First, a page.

Actress Rachel Weisz tells Francine Wolfisz about preserving the memory of the first female ordained rabbi in her new film, Regina.
Rachel Weisz describes her as “the most significant female figure in 20th Century Judaism” – and yet very few can claim to know the inspirational story of Regina Jonas.
Berlin-born Jonas fought against accepted religious mores to become, in 1935, the first woman to be ordained as a rabbi and worked tirelessly to bring encouragement to persecuted German Jews following her deportation to Theresienstadt in 1942. Jonas’ name was all but forgotten following her death at Auschwitz two years later.
Now a new documentary about her life, which premieres at JW3 next Wednesday, hopes to pay tribute to the pioneering woman. Regina, from Hungarian director Diana Groó, features award-winning actress Rachel Weisz as the voice of Jonas.
Speaking exclusively to the Jewish News, Rachel said: “I was very inspired by the story of Regina and her great humanist values. I was struck by her bravery to remain in Germany during such a volatile time to be with her community.
“Regina is the most significant female figure in 20th Century Judaism, but all traces of her disappeared after her death in Auschwitz, and I wanted to support the film-maker Diana Groó in telling Regina’s story in the film.”
The documentary marks the first time Weisz has worked on a project alongside her 85-year-old father, George, who is involved as executive producer. The Hungarian-born inventor, who is a double Queen’s Award-winning engineer, tells me he was more than willing to help Groó produce her film after learning the project faced a funding crisis.
“I felt it was very important that the record, the history of this woman should be preserved for posterity,” he explains. “My daughter was very inspired by her story and her humanistic values. Regina was obviously an extremely strong personality and a true leader. I wanted to bring back to life – and to future generations – her existence.”
There were also poignant reasons for George’s involvement in the project. Born in 1929, the retired engineer briefly refers to the “not pleasant” memories he has of growing up in Hungary and how he and his parents, Joir and Kato Weisz, escaped to Britain on the eve of the Second World War.
“I’m acutely aware that I survived, unlike so many of my family and friends.” He adds: “I come from a very eminent, rabbinical family. One of my uncles, a rabbi, was urged by the local gendarmerie to flee.
“‘Come with me,’ he said, ‘you have seven children’. But my uncle said the shepherd goes with the sheep and the lambs [his children], should also stay with them. We later found out one person out of 80 survived from that community.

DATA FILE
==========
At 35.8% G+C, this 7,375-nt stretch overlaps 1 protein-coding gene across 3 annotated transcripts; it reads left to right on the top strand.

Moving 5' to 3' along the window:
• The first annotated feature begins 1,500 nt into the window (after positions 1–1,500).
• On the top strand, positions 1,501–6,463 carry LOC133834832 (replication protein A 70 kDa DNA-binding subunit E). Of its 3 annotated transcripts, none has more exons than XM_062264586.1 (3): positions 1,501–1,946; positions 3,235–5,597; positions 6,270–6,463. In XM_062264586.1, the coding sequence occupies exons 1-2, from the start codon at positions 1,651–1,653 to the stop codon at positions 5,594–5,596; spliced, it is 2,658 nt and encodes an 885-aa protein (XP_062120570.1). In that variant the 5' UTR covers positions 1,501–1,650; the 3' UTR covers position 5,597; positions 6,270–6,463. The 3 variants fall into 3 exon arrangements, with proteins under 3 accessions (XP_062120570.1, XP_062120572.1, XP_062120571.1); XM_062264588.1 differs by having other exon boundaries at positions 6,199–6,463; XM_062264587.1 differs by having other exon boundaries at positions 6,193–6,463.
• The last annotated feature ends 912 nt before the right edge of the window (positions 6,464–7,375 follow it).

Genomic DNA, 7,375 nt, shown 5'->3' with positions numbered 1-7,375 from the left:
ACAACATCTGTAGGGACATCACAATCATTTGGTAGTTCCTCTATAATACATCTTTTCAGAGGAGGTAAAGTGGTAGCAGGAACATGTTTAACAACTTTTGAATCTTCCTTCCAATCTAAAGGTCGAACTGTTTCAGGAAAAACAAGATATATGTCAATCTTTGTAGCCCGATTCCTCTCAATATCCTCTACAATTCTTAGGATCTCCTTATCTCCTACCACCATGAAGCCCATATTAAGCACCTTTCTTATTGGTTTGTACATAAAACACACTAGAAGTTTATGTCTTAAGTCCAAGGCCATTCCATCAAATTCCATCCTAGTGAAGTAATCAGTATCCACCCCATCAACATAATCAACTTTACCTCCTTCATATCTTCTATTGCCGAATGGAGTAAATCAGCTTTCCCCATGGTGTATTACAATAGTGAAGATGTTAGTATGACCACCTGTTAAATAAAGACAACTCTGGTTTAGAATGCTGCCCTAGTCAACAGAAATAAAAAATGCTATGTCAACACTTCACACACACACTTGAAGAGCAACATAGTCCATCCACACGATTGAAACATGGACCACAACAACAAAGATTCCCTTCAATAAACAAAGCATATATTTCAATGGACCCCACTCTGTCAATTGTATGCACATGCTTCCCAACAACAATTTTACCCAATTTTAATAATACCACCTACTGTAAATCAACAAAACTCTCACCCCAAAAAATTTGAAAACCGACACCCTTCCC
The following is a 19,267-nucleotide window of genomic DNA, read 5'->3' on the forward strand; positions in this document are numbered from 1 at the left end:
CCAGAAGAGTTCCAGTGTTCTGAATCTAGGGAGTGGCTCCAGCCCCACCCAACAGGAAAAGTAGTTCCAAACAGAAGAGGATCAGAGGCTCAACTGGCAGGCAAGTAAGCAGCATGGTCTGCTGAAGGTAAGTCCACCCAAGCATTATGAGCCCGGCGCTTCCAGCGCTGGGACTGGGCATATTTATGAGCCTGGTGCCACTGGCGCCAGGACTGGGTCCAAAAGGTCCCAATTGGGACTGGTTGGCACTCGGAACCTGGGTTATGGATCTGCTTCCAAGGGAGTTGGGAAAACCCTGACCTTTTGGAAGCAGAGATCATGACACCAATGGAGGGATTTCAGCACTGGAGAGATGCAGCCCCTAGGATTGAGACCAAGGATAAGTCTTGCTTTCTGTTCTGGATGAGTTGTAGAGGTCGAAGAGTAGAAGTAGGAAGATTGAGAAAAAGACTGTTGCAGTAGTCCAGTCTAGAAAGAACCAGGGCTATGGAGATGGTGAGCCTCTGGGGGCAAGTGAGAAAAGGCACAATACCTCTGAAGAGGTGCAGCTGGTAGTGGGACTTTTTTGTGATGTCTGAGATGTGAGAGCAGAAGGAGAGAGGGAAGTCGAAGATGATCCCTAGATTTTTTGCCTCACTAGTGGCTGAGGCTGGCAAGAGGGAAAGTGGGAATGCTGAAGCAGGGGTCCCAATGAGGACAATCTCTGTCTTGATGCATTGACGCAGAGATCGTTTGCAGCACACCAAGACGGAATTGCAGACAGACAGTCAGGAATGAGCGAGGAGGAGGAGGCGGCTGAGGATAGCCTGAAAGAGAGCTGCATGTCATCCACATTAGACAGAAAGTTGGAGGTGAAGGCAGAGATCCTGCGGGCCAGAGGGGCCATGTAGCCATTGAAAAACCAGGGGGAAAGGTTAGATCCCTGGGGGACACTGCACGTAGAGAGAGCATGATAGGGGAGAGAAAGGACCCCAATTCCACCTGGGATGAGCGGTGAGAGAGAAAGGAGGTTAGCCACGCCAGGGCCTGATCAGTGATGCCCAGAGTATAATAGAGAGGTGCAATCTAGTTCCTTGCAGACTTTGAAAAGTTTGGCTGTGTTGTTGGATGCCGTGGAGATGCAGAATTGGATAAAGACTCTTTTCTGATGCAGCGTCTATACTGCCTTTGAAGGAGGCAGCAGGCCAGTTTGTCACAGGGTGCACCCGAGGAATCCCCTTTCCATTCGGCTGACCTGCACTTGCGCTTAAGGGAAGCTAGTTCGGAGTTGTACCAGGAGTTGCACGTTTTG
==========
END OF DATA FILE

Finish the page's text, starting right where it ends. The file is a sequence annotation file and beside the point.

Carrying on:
“I feel very emotional about the Holocaust. It is something that casts a shadow and should not be forgotten – and that is one of the reasons I wanted to do this film.”
Having secured the financing of the project, director Groó was faced with other, more practical challenges in its production. The basis of the documentary comes from a book written about Jonas’ life by Elisa Klapheck, a female rabbi from Frankfurt.
Turning a book into a film is challenging enough, but all the more so considering there is only a single surviving photograph of Jonas, which was taken in 1936. To bolster the visual element of her poetic documentary, Groó diligently trawled through more than 50 hours of archival footage and musical recordings from the Weimar era to create a sense of life in Berlin and central Europe in the years leading up to the Second World War.
She also used a trove of documents Jonas deposited with the Jewish archives (situated in East Germany) prior to her deportation to Theresienstadt. George reveals: “There were about 20,000 papers referring to her ordination, her semicha, her speeches and her correspondences, including letters from the love of her life, Rabbi Josef Norden.
“She knew she probably wasn’t coming back and so deposited these documents, which only came to light again after the Berlin Wall came down.”
The documentary features a selection of these documents, as voiced by Rachel and Groó’s 85-year-old grandmother, who is a survivor of four concentration camps. George was also called upon to lend his vocal talents as Rabbi Leo Baeck, a leader of Progressive Judaism in Germany, who taught Jonas but refused her ordination on the grounds that it would divide German Jewry.
Jonas was eventually ordinated by Rabbi Max Dienemann, head of the Liberal Rabbis’ Association, in 1935. Light-heartedly, George tells me: “The project is a family affair. My stepson was involved in translating the document, my wife worked as the psychological advisor to the film and I did the voiceover for Leo Baeck.
Rachel jokily said: ‘Dad, are you trying to compete with me?’ to which I replied: ‘Rachel, you are far younger, started much earlier and are far more beautiful!’”
The finished documentary is one that has not only brought the story of Jonas to a wider audience, but has also begun to make an impact with critics around the world. Ahead of its UK premiere next week, Regina has played at 17 international venues and picked up six awards.
George adds: “It’s very touching when you see it performed in different countries and the reactions it evokes. During the first showing in Hungary, a Methodist priest told me he had put a plaque in his church to commemorate Jonas and had the only female rabbi in Budapest to say Kaddish for her.
“It has a message of humanity, which really touches people. Certainly every time I watch it, I look at it with renewed awe.”
• Regina premieres on Wednesday, May 21, 8pm at JW3, Finchley Road, London, followed by a discussion panel including Rabbi Laura Janner-Klausner from the Movement for Reform Judaism, and director Diana Groó. Additional screenings until Wednesday, May 28. Details: www.jw3.org.uk